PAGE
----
If you are filing for disability on the basis of a mental impairment, being in school can hurt your chances of getting disability benefits. It doesn't matter whether you're going either full or part time. (If you're already receiving benefits, read our article on going to school and CDRs.)
Even though there is no prohibition against going to school and collecting disability benefits, the Social Security disability determination process is not nearly so objective a process as many would have us believe. In fact, the process of making decisions on Social Security disability and SSI disability claims can be fairly subjective, and, thus, inherently unfair.
Speaking as one who has been in the position of making decisions on SSD and SSI claims, and interacting on a daily basis with other disability examiners, I have seen disability examiners and and judges make the assumption that your condition must not be particularly severe if you are able to persist in an academic curriculum.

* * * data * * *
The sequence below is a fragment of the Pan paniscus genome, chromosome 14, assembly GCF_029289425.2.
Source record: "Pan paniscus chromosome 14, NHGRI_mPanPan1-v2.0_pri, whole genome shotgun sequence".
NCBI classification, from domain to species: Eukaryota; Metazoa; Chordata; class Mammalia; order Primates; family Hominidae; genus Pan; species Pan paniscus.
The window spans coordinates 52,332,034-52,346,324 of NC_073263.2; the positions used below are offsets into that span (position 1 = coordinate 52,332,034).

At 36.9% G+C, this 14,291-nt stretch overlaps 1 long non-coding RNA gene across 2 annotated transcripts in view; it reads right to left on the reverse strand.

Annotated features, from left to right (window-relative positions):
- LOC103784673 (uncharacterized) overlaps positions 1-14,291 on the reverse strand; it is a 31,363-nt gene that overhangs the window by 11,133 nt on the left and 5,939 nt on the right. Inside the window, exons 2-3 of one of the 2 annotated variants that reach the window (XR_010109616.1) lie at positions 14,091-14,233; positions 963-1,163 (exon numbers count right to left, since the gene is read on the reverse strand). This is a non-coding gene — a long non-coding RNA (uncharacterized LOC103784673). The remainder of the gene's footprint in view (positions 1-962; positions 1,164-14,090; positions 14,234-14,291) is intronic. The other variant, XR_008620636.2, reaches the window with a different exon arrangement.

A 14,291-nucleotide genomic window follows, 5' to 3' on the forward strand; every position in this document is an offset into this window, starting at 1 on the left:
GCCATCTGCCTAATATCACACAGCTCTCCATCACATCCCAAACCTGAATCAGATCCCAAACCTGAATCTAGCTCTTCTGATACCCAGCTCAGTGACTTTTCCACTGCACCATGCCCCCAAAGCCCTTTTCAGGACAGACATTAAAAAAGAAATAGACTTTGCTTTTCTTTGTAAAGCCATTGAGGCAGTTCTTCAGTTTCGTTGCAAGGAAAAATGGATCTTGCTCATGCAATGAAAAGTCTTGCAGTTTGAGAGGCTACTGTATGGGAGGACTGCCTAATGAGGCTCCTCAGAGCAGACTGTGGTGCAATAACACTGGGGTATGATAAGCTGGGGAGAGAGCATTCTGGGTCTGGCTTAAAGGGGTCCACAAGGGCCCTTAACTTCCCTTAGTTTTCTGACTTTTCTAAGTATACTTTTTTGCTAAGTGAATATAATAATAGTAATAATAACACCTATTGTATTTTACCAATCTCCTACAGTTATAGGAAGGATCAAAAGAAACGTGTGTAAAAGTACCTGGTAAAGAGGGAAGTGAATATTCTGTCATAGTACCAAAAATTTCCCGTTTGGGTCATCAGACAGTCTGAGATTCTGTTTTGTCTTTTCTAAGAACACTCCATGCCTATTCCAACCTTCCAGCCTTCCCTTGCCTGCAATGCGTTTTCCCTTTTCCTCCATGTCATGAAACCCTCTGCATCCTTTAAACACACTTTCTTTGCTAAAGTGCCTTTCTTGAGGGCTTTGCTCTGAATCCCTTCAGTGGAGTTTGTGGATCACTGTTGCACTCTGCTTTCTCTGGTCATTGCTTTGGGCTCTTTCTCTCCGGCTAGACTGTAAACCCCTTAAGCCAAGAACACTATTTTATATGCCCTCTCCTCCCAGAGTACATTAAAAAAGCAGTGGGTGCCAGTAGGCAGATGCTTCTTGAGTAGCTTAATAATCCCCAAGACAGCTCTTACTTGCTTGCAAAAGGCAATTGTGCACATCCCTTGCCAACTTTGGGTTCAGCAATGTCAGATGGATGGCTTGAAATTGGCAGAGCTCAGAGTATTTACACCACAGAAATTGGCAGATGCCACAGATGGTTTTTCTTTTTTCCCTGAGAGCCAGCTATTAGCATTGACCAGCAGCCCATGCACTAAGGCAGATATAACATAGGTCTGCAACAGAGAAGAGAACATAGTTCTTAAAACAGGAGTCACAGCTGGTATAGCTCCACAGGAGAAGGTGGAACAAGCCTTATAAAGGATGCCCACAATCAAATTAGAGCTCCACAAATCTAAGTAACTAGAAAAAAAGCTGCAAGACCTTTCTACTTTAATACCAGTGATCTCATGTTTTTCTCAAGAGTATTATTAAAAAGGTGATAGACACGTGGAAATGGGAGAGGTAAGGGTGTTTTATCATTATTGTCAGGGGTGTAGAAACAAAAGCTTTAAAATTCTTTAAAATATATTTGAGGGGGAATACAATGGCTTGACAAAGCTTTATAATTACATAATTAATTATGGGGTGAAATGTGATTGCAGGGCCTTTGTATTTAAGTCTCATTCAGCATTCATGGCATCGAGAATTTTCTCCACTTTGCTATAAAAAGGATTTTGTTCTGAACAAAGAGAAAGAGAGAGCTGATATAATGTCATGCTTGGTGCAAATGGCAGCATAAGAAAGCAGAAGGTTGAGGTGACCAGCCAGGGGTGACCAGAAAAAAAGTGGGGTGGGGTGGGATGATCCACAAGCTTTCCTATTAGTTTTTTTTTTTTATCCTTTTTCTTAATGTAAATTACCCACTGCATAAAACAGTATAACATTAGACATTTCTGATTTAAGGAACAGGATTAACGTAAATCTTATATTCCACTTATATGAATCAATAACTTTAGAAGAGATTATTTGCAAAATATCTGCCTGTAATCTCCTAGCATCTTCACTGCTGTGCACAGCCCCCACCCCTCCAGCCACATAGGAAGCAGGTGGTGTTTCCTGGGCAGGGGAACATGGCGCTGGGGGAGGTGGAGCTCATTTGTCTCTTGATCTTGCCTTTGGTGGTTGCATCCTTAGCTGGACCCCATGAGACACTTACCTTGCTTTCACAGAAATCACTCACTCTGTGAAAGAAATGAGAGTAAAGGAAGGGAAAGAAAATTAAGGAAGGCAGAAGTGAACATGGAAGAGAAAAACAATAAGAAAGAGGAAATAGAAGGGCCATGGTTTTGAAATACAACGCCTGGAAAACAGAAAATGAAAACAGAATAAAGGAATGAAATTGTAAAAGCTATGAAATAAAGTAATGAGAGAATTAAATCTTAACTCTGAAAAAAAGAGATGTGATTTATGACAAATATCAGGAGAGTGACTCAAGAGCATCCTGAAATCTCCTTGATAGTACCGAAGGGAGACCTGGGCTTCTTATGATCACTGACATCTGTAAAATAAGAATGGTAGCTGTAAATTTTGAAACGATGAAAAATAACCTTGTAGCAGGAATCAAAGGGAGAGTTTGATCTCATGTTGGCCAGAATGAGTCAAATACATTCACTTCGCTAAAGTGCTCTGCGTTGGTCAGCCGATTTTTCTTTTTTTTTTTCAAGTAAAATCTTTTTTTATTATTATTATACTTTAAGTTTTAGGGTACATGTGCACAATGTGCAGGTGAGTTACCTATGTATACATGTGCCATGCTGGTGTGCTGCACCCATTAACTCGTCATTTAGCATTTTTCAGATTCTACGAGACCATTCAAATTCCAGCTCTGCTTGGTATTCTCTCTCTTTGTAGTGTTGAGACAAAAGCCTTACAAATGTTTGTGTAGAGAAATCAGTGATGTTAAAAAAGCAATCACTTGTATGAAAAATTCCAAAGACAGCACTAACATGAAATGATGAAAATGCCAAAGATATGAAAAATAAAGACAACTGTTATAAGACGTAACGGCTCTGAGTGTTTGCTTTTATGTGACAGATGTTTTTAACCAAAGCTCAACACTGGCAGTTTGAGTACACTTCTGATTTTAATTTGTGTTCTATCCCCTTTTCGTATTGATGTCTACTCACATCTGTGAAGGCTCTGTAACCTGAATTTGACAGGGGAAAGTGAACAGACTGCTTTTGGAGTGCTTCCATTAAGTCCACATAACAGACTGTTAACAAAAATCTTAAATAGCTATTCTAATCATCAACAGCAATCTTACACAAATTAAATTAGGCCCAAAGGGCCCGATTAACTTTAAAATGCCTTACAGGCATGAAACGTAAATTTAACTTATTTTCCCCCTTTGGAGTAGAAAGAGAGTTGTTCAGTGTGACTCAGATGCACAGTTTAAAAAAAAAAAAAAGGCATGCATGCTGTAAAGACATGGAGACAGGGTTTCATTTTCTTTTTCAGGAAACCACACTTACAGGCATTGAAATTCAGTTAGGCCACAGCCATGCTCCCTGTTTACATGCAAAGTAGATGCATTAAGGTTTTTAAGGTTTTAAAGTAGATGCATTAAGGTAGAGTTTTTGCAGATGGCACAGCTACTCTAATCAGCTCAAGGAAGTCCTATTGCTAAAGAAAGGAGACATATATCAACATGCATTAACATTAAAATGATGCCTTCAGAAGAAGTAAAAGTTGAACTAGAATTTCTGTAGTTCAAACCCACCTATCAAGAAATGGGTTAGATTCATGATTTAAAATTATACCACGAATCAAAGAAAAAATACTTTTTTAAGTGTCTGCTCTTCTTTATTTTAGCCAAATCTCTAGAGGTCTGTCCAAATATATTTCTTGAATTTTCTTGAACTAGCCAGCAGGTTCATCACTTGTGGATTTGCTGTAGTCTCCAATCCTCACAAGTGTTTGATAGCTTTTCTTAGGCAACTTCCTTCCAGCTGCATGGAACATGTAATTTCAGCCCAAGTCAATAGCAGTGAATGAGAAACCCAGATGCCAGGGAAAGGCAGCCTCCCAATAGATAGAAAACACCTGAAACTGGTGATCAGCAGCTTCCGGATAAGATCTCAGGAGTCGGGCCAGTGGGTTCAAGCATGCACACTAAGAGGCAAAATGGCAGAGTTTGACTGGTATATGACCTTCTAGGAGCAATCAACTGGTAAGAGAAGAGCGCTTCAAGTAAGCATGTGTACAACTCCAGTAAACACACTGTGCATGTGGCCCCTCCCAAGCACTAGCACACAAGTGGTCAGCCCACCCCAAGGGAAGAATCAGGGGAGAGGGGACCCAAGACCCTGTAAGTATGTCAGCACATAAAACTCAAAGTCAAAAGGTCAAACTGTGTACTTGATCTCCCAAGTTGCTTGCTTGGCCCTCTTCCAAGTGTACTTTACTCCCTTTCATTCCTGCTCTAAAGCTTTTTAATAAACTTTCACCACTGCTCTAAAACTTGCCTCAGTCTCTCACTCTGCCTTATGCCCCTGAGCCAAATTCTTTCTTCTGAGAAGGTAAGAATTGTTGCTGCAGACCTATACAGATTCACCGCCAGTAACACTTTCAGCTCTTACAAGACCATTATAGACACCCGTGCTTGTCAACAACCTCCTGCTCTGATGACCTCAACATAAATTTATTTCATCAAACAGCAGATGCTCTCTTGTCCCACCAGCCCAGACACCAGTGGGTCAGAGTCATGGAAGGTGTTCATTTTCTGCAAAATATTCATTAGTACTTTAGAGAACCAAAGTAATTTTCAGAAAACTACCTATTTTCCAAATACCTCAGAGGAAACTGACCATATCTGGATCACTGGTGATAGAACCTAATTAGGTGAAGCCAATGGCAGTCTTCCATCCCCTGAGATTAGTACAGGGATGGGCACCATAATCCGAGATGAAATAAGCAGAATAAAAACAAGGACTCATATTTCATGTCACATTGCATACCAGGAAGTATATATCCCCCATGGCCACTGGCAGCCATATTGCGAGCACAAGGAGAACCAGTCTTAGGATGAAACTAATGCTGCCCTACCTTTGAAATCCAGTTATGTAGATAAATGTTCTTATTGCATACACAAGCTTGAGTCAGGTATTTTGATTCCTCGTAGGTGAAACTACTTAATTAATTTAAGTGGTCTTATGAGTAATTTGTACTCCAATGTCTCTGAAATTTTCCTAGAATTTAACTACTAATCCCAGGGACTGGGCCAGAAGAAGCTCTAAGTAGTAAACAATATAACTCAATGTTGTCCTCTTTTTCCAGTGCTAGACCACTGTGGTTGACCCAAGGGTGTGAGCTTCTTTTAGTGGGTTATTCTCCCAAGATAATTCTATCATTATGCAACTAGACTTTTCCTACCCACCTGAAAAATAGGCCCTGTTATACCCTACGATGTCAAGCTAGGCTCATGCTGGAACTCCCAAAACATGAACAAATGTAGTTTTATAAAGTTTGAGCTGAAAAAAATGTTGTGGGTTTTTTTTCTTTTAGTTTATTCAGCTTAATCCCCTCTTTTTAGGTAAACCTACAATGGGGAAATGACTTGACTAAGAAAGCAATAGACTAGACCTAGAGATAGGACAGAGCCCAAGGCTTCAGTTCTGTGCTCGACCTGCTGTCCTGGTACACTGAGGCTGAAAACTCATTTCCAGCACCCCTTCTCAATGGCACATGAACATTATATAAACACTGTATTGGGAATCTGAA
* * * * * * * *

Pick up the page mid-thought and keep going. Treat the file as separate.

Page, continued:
This is unfortunate because, as anyone with a mental disorder well knows, academic coursework does not impose the same type of demands that competitive employment does. An individual in school can choose the types of classes they take. They can, depending on the policies of the school and the instructor, miss a certain number of classes and "make the work up." They can drop classes. They can choose a morning, midday, or evening schedule.
None of these options exist with competitive employment, and for this reason, to draw a parallel between the ability to go to school and the ability to work is erroneous and flawed. Yet disability examiners and judges will fall prey to this flawed thinking.
Learn more about the requirements for getting disability for a mental or psychological condition.
By: Tim Moore, former claims examiner for Social Security